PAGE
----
This is a common argument. I'm sure you've heard this. I'm going to apply this now to learning new programming languages or technologies. A lot of you guys, you mean well, I mean you're a developer. Okay, I get it. It makes sense. You want to stay up to date, you want to absorb all the new technologies. But here's the deal, don't learn shit that you don't need to learn. You should always ask yourself, you should always say, I need to learn X so I can do Y. If you don't have a Y, you don't need an X. What'd Java invent? JIT. Have you heard of JIT? Just in time compilation, right? .net does that as well now. Why was that so valuable? Well because it makes it run faster, because guess what? Maybe I don't need to compile this code. Maybe I can compile this code when I need it and if I need it.

Same thing with your technology skills, okay? What you should be doing, is you should be staying up to date, reading some blogs, spend 15-20 minutes every morning reading programming blogs and staying up to date on technology. Go to Hacker News, understand, especially in your space, have some RSS feeds, some email newsletters you subscribe to you. You can subscribe to this one. Go to and click on one of the popups and subscribe and you'll get updated on all the new shit that's coming out. That's what you should do, so that you know. And then just in time, if you need to get a new job in a specific technology, you can learn that technology.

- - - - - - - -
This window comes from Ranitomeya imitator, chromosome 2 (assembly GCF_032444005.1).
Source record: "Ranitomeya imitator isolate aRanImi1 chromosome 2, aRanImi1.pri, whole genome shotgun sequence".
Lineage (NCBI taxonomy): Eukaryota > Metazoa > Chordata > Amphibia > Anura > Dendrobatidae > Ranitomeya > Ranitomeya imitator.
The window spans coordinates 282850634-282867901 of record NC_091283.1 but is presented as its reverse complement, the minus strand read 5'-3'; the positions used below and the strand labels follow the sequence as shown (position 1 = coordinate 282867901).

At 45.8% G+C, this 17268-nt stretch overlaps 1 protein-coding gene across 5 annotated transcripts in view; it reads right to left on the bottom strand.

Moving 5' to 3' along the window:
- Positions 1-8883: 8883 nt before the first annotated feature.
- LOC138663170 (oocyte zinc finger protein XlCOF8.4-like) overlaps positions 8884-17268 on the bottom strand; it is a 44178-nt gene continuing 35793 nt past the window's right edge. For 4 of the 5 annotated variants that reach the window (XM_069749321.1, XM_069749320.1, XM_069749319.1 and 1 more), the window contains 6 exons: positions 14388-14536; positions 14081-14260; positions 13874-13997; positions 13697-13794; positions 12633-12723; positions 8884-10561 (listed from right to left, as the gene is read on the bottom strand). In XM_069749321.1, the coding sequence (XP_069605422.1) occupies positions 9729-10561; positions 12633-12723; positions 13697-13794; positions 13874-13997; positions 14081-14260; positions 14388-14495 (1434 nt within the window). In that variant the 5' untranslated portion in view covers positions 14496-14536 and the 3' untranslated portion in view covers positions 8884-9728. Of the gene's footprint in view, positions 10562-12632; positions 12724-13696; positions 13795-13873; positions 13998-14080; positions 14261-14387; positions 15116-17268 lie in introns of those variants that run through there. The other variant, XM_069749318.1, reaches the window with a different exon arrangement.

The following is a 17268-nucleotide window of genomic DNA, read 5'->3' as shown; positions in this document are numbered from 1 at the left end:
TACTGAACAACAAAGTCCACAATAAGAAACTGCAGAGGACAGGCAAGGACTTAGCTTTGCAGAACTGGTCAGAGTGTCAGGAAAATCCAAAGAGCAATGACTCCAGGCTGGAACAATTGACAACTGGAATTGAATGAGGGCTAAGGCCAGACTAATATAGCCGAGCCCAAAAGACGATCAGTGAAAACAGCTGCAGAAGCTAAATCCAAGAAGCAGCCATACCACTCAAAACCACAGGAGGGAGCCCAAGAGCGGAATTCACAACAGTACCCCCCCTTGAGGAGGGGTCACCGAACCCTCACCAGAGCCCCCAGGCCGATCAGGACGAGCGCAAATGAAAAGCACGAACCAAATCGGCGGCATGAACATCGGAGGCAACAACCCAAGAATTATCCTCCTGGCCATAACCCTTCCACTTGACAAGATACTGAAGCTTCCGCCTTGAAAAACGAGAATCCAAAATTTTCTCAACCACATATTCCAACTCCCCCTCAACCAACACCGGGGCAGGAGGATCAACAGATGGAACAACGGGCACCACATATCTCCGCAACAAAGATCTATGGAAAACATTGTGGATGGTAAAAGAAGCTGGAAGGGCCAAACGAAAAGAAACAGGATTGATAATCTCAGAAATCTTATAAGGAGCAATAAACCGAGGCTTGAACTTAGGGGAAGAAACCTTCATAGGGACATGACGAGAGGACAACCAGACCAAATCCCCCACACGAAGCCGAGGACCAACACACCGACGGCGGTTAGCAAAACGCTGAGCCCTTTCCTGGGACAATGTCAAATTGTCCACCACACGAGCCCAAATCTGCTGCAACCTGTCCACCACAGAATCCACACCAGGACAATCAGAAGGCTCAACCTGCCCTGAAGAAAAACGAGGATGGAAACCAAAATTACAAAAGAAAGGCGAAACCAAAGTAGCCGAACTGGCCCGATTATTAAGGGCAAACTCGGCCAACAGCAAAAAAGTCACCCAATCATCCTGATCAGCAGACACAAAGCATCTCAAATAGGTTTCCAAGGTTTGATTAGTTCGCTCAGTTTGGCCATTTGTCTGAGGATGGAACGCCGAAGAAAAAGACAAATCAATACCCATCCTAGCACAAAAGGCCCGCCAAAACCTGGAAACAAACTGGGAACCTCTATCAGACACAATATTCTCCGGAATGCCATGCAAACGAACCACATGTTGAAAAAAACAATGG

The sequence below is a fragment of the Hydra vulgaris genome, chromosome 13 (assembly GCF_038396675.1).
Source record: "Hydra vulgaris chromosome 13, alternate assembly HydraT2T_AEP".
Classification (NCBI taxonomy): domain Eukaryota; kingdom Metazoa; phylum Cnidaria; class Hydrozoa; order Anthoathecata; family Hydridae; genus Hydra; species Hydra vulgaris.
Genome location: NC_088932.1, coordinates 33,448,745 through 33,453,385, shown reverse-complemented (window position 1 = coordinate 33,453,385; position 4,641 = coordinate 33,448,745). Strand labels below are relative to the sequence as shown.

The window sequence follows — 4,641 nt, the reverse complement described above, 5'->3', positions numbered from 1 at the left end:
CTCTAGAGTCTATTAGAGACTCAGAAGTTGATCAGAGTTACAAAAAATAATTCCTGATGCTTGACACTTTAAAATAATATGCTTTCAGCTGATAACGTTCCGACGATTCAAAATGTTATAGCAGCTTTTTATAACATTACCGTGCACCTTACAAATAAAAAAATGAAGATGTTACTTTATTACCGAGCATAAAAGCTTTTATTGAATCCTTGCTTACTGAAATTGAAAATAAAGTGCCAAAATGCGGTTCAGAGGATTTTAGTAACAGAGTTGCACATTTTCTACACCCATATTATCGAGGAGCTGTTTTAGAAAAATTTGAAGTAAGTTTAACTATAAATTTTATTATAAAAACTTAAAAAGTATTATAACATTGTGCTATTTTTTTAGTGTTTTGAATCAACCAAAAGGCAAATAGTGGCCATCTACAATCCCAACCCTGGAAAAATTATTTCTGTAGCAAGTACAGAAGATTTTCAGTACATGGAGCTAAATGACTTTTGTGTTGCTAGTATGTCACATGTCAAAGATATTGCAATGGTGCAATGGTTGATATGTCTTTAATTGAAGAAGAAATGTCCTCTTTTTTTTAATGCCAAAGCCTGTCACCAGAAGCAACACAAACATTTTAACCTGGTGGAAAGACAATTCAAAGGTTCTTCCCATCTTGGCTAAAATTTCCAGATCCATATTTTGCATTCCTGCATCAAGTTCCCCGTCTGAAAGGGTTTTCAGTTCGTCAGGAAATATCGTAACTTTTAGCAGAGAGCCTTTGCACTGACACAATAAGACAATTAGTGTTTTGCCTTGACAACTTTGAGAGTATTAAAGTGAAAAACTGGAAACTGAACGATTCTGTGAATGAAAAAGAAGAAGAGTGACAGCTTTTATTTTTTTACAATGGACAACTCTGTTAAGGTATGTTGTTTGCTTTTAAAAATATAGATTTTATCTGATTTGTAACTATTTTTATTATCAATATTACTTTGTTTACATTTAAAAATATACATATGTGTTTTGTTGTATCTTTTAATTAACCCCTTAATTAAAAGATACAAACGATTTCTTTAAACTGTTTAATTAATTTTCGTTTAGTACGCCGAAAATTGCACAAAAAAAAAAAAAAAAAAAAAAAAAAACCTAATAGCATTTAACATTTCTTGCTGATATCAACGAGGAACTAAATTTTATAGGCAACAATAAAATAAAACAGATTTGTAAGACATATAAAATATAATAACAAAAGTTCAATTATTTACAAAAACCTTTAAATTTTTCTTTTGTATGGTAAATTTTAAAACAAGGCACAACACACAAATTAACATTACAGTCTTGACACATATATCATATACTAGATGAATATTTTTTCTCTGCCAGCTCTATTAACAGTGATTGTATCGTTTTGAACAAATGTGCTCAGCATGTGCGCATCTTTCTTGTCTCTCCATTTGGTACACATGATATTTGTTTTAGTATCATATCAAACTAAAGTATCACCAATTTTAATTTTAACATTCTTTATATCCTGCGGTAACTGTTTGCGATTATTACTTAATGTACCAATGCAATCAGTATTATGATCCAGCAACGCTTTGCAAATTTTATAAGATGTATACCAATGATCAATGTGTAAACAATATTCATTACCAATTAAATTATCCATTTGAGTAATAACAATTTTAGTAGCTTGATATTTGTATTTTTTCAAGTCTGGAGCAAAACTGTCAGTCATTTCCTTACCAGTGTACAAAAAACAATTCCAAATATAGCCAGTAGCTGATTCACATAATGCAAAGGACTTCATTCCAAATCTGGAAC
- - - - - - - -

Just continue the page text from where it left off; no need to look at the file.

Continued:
The reason why I say this, is that because you don't want to waste your time on shit that's not going to be valuable to you. Now it might be fun to learn a new technology programming language. I know, I get it. And if you want to do that for a hobby, it's fine, except here's my one thing I will tell you. Make it make some damn money. Okay? Make it into a side gig. There's no reason why everything I do in my life has to serve more than one purpose. I'm about to go run 12 miles. I'm training for a marathon and then a hundred mile race this year. Now, why the fuck would I do that? One running that mileage is going to give me an achievement to do and compete in something fun. Not really fun, but in someone's world it's fun. It should be fun. Is it fun? I don't know. Anyway, torturing myself, one purpose is to torture myself and the second one is because it will help me to lose weight and stay lean because I'll be burning all those calories. So it has more than one purpose.